This really doesn’t work for your stomach because of one frustrating fact – you won’t lose body fat from just working your core. Your body draws energy from the body as a whole, not just the area you’re working (e.g., you aren’t burning fat in your abs just because you’re engaging them over and over). You might be able to gain strength in your legs or upper body by burning those muscles repeatedly, but that kind of workout philosophy won’t work for losing fat and improving the look of your abs. Again, that’s why it’s important to keep the diet cleaned up and incorporate some cardio along with your ab workout. That’s the best way to get the results you’re looking for.
The Science of a Good Ab Workout
When looking for stomach exercises that really pack a punch, here are a few starting tips:
- FInd one that works your entire core
- Stay away from movements that can strain your back or neck
- Concentrate on deep, even breathing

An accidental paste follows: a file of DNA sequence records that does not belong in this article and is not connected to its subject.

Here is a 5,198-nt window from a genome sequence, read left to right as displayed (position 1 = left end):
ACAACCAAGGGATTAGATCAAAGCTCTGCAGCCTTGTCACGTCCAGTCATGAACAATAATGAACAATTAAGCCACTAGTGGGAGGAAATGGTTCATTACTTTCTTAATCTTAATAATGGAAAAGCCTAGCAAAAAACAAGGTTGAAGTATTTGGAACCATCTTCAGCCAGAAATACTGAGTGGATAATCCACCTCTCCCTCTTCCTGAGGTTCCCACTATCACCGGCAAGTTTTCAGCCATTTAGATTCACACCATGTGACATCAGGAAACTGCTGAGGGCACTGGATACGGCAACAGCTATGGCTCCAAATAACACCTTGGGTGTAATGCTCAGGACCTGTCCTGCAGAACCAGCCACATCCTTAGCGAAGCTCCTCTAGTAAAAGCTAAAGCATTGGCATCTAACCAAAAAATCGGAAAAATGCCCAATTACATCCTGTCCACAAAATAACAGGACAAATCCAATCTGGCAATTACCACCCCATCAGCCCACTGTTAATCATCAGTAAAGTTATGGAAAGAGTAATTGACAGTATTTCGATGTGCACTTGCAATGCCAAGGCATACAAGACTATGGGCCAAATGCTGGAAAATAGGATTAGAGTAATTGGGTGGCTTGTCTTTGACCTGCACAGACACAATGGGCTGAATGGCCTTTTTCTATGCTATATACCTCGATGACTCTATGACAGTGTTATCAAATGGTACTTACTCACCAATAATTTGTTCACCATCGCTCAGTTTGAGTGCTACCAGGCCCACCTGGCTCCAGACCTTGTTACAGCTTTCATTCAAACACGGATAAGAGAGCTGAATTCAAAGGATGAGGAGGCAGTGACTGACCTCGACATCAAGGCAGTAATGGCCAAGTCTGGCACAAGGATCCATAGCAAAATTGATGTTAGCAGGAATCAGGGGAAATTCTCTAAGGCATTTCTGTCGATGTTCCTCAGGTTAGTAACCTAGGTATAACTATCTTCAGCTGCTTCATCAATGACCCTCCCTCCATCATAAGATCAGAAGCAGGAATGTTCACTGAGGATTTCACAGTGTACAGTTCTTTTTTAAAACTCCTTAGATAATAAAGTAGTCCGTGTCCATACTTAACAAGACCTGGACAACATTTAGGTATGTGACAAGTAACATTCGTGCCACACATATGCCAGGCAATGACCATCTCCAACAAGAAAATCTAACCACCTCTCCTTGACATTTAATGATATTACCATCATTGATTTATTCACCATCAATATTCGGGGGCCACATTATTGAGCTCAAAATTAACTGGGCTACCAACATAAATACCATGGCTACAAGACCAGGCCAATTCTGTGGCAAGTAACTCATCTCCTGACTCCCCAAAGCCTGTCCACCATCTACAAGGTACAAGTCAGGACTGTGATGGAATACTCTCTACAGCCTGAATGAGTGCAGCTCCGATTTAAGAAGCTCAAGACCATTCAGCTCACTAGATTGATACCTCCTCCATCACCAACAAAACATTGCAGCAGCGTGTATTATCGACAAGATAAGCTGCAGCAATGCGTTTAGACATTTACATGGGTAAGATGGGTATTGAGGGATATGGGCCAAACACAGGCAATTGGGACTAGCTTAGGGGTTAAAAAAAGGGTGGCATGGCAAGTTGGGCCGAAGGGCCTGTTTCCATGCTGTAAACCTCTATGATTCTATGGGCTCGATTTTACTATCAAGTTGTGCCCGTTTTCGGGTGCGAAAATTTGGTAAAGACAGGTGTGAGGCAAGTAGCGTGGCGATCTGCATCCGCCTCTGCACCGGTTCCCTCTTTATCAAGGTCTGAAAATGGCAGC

- Don’t necessarily aim for high reps – aim for GOOD reps with proper form. If you want to make it more difficult, keep a light set of dumbbells, barbell plate or medicine ball handy.
All that being said, let’s take a look at an abs workout that really fits the bill.
Oh, planks. How do I love thee, let me count the ways?! Planks are a beast for your abs – in fact, these are such a great core exercise that you could stop reading after this paragraph (but doing planks every day would get really tedious. Please keep reading). While holding a plank, whether in a high plank position (where you place your hands on the ground and stack your arms and shoulders over your hands) or in a forearm plank position, you’re using your ab muscles just to hold yourself up and to keep your back in a straight line. That keeps your body’s natural alignment (the same can’t be said for movements like crunches).
Planks work your whole core, including those deep and elusive transverse abdominis muscles and are much more effective for an ab workout. Bonus – planks are all about keeping a straight line, which means they won’t strain your lower back or your neck.